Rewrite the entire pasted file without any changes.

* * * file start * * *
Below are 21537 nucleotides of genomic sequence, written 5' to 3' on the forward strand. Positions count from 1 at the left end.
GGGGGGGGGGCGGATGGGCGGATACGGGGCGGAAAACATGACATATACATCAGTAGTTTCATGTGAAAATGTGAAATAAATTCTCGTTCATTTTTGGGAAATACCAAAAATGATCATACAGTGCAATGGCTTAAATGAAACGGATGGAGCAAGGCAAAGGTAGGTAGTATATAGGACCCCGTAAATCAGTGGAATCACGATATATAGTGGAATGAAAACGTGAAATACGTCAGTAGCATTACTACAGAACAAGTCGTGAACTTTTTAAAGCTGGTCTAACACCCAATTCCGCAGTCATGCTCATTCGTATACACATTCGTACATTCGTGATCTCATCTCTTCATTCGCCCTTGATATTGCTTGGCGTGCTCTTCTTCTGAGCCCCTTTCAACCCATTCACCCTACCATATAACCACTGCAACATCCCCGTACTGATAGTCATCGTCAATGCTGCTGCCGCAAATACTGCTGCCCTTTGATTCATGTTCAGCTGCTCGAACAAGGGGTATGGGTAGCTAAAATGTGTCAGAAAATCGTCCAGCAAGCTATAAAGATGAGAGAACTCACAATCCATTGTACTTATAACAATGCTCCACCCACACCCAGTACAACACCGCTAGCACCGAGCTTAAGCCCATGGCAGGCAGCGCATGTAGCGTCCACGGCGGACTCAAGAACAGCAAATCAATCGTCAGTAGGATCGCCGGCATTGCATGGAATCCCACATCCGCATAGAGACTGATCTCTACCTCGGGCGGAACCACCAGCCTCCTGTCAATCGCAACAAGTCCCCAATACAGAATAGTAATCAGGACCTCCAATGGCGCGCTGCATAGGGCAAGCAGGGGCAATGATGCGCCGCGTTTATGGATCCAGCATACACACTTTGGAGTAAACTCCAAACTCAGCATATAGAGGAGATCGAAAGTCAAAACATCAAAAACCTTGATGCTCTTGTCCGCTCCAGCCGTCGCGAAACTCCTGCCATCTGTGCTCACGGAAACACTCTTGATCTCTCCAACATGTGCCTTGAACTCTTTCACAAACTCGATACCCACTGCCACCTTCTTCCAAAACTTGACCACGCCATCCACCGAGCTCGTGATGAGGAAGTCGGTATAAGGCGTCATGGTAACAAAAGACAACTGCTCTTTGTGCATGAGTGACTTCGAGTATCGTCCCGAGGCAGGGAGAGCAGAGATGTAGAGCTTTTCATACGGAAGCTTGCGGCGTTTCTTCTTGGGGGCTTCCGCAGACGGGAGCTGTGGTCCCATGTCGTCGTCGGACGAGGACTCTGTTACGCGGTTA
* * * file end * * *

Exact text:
Below are 21537 nucleotides of genomic sequence, written 5' to 3' on the forward strand. Positions count from 1 at the left end.
GGGGGGGGGGCGGATGGGCGGATACGGGGCGGAAAACATGACATATACATCAGTAGTTTCATGTGAAAATGTGAAATAAATTCTCGTTCATTTTTGGGAAATACCAAAAATGATCATACAGTGCAATGGCTTAAATGAAACGGATGGAGCAAGGCAAAGGTAGGTAGTATATAGGACCCCGTAAATCAGTGGAATCACGATATATAGTGGAATGAAAACGTGAAATACGTCAGTAGCATTACTACAGAACAAGTCGTGAACTTTTTAAAGCTGGTCTAACACCCAATTCCGCAGTCATGCTCATTCGTATACACATTCGTACATTCGTGATCTCATCTCTTCATTCGCCCTTGATATTGCTTGGCGTGCTCTTCTTCTGAGCCCCTTTCAACCCATTCACCCTACCATATAACCACTGCAACATCCCCGTACTGATAGTCATCGTCAATGCTGCTGCCGCAAATACTGCTGCCCTTTGATTCATGTTCAGCTGCTCGAACAAGGGGTATGGGTAGCTAAAATGTGTCAGAAAATCGTCCAGCAAGCTATAAAGATGAGAGAACTCACAATCCATTGTACTTATAACAATGCTCCACCCACACCCAGTACAACACCGCTAGCACCGAGCTTAAGCCCATGGCAGGCAGCGCATGTAGCGTCCACGGCGGACTCAAGAACAGCAAATCAATCGTCAGTAGGATCGCCGGCATTGCATGGAATCCCACATCCGCATAGAGACTGATCTCTACCTCGGGCGGAACCACCAGCCTCCTGTCAATCGCAACAAGTCCCCAATACAGAATAGTAATCAGGACCTCCAATGGCGCGCTGCATAGGGCAAGCAGGGGCAATGATGCGCCGCGTTTATGGATCCAGCATACACACTTTGGAGTAAACTCCAAACTCAGCATATAGAGGAGATCGAAAGTCAAAACATCAAAAACCTTGATGCTCTTGTCCGCTCCAGCCGTCGCGAAACTCCTGCCATCTGTGCTCACGGAAACACTCTTGATCTCTCCAACATGTGCCTTGAACTCTTTCACAAACTCGATACCCACTGCCACCTTCTTCCAAAACTTGACCACGCCATCCACCGAGCTCGTGATGAGGAAGTCGGTATAAGGCGTCATGGTAACAAAAGACAACTGCTCTTTGTGCATGAGTGACTTCGAGTATCGTCCCGAGGCAGGGAGAGCAGAGATGTAGAGCTTTTCATACGGAAGCTTGCGGCGTTTCTTCTTGGGGGCTTCCGCAGACGGGAGCTGTGGTCCCATGTCGTCGTCGGACGAGGACTCTGTTACGCGGTTA